I’ve pretty much always had a microwave since I left college and began living on my own. But frankly, I was surprised when Que Tal had one aboard when we bought her. I’d never really thought of having one on a boat.
A couple of readers have asked me my thoughts on having one and whether it’s a good idea. Simple answer: it depends. There’s no universal answer, so all I can do is give you some things to think about.
First, there isn’t one “typical” TBG reader — some are living aboard and prepping a boat to go on an extended cruise, some are full-time cruising, some are weekenders, and all sorts of others.
In deciding whether you want a microwave, there are basically three things to consider:
- The room it will take up;
- How much you’ll use it; and
- Whether you have the power for it.
Space is probably the simplest consideration and is simply a matter of whether you’re willing to give up space for something else (equipment or just storage) in order to have the microwave. You’ll have to make sure that you can get power to the intended location and engineer a tie-down system to make sure that the microwave won’t go flying in rough conditions.
Your microwave usage ashore may or may not be a good indicator of how much you’ll use it on the boat. If you’re working (or working on the boat as opposed to cruising) and the boat is at the dock, you may find that your lifestyle is very similar on the boat to ashore and your usage is about the same — heating up meals, cooking bacon and baked potatoes, melting butter, boiling water and so on.
The difference comes when you’re away from the dock — there are both pluses and minuses:
- Unless you have a large freezer, you’re not likely to have a lot of frozen meals to just heat in the microwave (few anchorages have a store where you can just pick up something to heat up).
- Water actually boils faster in a teakettle on the stove, and if you’re on passage or in a rolly anchorage, it’s safer as it’s less likely to splash on you than in an open container in the microwave.
- It’s also a lot safer to melt butter on a gimballed stove than to risk hot oil sloshing in the microwave.
- In rough conditions, many cruisers love being able to “bake” potatoes in the microwave — it’s easy, you can often use the microwave when it’s too rough for the stove, and potatoes are good even if you’re mildly seasick.
- It’s also somewhat safer to cook bacon in the microwave than on the stove, particularly if it’s rolly. Just be sure to use enough paper towels to absorb the hot grease so it won’t slosh and burn you when you remove the dish from the microwave.
- If you like popcorn (and it’s a great snack), making it in the microwave is much easier than on the stove. And at least the microwave can be used for other things, where an air popper can’t. Popcorn was BY FAR our biggest use!
- Thawing meat — well, I know I shouldn’t thaw meat on the counter. But in the tropics, a chicken breast will thaw in about 15 minutes and so I do it that way instead of thawing it in the microwave. And you can cook any meat from frozen or partially frozen. However, if you’re in a cooler climate, you might use it for thawing . . .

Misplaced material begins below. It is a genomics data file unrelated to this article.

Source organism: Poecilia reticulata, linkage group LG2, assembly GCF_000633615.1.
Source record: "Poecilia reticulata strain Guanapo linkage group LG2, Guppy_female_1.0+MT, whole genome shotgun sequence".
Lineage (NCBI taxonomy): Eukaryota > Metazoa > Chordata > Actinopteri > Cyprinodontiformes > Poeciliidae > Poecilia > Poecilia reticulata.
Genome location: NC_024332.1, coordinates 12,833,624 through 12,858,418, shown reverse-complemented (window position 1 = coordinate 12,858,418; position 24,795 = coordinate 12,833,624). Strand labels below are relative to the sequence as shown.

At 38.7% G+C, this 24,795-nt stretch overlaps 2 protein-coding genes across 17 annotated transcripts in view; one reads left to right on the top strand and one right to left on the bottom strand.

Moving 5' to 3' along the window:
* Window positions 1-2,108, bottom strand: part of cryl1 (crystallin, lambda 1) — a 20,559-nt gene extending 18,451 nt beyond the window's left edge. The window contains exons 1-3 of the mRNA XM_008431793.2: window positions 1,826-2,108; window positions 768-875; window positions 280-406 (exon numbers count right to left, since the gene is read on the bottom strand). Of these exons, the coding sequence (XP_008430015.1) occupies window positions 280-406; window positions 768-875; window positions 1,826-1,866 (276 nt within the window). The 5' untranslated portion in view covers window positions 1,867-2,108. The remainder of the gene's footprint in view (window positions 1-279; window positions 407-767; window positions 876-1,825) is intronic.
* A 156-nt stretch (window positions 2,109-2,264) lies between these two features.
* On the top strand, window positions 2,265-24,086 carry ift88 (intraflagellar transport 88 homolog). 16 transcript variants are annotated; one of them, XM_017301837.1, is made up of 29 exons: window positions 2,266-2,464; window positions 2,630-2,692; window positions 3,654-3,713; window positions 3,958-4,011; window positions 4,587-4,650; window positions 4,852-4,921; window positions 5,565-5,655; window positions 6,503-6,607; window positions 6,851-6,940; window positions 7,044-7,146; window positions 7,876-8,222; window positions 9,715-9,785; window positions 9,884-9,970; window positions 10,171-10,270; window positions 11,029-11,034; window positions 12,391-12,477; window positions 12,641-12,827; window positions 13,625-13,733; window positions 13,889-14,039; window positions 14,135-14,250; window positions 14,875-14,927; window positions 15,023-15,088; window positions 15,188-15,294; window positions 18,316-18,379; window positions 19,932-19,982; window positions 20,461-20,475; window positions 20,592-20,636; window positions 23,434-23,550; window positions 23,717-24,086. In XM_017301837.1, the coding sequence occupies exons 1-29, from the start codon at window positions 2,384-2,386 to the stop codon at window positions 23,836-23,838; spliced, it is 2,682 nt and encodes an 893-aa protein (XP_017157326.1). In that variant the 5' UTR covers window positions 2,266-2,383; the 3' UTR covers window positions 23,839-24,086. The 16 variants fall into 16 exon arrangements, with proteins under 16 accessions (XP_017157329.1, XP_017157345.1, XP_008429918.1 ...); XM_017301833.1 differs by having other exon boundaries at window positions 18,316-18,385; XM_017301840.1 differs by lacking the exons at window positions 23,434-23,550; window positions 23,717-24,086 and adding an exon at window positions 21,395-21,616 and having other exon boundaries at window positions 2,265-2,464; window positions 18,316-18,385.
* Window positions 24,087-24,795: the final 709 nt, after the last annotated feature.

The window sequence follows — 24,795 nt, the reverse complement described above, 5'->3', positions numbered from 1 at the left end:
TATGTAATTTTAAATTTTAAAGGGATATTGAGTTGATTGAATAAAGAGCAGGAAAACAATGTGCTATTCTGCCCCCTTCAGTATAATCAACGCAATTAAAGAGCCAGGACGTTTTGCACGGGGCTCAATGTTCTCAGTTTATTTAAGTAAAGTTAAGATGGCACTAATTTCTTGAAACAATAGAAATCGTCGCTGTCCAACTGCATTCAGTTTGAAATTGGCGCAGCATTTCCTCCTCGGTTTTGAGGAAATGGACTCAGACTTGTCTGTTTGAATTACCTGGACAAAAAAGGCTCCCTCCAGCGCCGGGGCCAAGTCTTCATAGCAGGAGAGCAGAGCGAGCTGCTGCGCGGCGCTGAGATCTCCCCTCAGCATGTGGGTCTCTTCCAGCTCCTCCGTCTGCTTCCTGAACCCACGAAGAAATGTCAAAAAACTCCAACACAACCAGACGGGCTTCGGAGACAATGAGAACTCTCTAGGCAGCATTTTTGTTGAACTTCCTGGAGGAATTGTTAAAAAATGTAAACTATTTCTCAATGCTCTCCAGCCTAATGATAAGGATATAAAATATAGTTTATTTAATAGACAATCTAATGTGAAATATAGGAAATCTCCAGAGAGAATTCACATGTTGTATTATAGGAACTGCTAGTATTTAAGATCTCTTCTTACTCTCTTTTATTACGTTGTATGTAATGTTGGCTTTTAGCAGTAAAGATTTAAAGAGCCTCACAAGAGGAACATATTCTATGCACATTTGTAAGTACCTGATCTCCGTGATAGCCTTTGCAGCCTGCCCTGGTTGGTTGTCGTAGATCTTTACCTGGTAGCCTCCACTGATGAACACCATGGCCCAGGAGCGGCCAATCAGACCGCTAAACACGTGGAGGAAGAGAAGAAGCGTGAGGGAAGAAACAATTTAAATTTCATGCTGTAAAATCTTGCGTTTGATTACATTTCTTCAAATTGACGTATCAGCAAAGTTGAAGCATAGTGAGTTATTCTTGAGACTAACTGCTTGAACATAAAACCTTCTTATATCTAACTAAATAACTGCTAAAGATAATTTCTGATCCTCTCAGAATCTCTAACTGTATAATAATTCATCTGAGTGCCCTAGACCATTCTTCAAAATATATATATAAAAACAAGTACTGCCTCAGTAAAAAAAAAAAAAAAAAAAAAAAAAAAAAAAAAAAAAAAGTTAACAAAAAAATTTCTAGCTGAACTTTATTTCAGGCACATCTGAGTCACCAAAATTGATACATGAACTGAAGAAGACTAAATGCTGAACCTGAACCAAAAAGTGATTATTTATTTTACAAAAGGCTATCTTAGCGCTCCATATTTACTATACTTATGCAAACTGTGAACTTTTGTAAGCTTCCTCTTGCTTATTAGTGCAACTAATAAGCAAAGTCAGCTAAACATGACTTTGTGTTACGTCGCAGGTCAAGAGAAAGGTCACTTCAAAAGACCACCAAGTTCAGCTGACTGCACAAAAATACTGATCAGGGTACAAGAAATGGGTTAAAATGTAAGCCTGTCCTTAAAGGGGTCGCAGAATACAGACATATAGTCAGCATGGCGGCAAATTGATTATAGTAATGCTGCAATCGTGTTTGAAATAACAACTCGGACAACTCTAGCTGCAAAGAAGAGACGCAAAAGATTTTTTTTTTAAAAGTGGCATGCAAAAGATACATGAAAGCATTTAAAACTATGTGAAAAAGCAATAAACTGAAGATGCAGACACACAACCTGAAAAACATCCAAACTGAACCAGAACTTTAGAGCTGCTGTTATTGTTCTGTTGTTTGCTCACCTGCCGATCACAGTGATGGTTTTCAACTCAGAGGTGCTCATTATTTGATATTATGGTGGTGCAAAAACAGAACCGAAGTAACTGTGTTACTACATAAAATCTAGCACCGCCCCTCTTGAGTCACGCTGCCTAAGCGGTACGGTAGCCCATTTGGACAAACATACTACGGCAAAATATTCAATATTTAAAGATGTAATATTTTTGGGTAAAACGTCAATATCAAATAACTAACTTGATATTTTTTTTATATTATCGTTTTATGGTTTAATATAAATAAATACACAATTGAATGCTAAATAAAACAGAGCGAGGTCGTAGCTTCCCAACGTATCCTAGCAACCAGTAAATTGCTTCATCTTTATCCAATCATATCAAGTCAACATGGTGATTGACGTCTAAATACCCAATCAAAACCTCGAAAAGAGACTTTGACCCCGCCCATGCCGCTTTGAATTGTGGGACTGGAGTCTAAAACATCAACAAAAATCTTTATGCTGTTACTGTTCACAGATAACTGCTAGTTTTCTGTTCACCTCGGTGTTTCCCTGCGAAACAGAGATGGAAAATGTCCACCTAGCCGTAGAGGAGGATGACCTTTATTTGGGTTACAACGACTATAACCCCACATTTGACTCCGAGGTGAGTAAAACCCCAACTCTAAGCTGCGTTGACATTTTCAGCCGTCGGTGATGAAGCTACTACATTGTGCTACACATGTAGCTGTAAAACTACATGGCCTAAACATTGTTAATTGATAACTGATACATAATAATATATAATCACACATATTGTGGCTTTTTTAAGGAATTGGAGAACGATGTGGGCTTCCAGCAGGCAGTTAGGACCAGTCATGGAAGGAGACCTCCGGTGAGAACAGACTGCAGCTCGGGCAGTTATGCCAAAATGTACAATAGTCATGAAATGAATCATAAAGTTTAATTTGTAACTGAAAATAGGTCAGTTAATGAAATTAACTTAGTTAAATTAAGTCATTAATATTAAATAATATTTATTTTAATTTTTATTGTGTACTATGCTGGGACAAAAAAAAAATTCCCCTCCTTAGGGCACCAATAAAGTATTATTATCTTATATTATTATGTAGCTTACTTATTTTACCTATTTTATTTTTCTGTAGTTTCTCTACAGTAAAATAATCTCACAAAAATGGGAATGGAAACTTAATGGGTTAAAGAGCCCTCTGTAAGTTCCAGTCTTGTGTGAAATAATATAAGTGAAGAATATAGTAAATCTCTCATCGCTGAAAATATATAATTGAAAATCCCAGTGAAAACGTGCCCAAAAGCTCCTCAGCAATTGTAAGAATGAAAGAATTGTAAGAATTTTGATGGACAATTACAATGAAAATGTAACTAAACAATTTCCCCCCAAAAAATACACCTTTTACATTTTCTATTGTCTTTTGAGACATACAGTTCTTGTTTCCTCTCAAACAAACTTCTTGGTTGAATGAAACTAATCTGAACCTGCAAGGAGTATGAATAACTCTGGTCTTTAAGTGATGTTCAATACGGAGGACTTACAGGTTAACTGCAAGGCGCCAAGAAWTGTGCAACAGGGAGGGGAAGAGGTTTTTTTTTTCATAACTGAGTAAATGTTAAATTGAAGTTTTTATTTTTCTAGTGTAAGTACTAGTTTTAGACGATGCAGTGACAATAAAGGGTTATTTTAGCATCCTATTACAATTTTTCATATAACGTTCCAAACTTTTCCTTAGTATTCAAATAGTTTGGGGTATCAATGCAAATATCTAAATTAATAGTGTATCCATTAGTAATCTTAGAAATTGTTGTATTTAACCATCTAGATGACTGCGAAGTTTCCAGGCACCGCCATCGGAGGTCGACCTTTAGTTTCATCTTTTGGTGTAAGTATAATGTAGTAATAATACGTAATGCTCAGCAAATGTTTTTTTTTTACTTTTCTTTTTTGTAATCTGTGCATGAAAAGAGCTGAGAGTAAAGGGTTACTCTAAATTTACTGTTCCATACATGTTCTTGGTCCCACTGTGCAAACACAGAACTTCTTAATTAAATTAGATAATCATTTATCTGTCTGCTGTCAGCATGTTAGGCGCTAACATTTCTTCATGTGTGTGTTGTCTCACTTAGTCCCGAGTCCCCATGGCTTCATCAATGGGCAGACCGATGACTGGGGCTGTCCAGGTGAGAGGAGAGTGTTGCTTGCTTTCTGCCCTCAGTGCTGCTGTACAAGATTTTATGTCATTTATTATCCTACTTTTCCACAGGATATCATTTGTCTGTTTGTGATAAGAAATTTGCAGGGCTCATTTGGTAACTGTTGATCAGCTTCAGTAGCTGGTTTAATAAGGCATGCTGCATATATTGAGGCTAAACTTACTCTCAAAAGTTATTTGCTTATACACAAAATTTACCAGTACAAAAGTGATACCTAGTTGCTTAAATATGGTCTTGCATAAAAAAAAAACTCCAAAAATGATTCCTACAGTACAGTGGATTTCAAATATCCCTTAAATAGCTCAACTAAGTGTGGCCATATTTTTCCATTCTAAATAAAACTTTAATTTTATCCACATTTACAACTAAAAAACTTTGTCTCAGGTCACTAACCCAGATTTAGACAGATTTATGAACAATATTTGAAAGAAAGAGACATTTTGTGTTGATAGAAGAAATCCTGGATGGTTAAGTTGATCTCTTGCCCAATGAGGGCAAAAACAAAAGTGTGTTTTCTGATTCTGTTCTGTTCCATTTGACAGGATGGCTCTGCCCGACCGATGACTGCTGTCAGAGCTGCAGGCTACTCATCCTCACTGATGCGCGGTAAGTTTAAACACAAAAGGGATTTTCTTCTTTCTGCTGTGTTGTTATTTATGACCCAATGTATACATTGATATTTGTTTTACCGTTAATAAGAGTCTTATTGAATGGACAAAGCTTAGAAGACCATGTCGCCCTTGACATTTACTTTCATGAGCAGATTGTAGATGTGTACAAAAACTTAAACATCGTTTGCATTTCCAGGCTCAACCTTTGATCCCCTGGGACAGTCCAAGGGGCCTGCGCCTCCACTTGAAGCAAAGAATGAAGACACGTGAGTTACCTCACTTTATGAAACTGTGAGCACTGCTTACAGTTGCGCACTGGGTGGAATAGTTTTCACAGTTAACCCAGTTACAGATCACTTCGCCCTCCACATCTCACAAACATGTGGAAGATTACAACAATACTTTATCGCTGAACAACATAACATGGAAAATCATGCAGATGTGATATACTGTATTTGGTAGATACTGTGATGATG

Many people find that they use their microwave as a bread box away from the dock. It’s also a good place to put small electronics during a thunderstorm (read more about this).
Yeah, this is the big one. On shore power, no problem as long as the boat is wired with outlets where you need them. At anchor, it means a generator or an inverter and sufficient battery and charging capacity.
A typical microwave is 1200 watts. With these, you’re going to need at least a 2000 watt generator or a 1500 watt inverter (due to start up loads). With a 700 watt microwave, you may be able to get by with a 1000-watt generator or invertor.
If you’re going to use generator power, keep in mind that you’ll have to run the generator every time you want to use the microwave. Most people find it impractical and end up either not using the microwave at anchor or deciding to run it off the inverter. If you’re thinking about this, you might want to read Inverters 101 and Running a Microwave on an Inverter.
So how much battery power will it take to run the microwave? I’ll use a 1200 watt microwave as the example — the total power used by a 700-watt one is about the same as cooking/heating/thawing times are correspondingly longer.
Ignoring any losses in the system (there are always inefficiencies but battery voltage is usually over a true 12 volts, so this works for estimation purposes), a 1200 watt microwave is going to use 100 amps at 12 volts. That’s 100 amp-hours for a full hour of use . . . but we just want to know how much it uses per minute since that’s how we use it. Dividing 100 amp-hours by 60 to get the amp-hours per minute, gives us 1.67 amp-hours per minute of microwave use. Ten minutes is nearly 17 amp-hours.
From there, you can figure about how much you think you’d use it per day and design your power system accordingly . . . or decide that you don’t want it . . . or that you’ll only use it when you have shore power.
The space/usage/power analysis is different for everyone. I know some cruisers who couldn’t imagine not having a microwave and others who gave theirs away after realizing that they didn’t use it enough to justify the space.Some links above (including all Amazon links) are affiliate links, meaning that I earn from qualifying purchases. Learn more.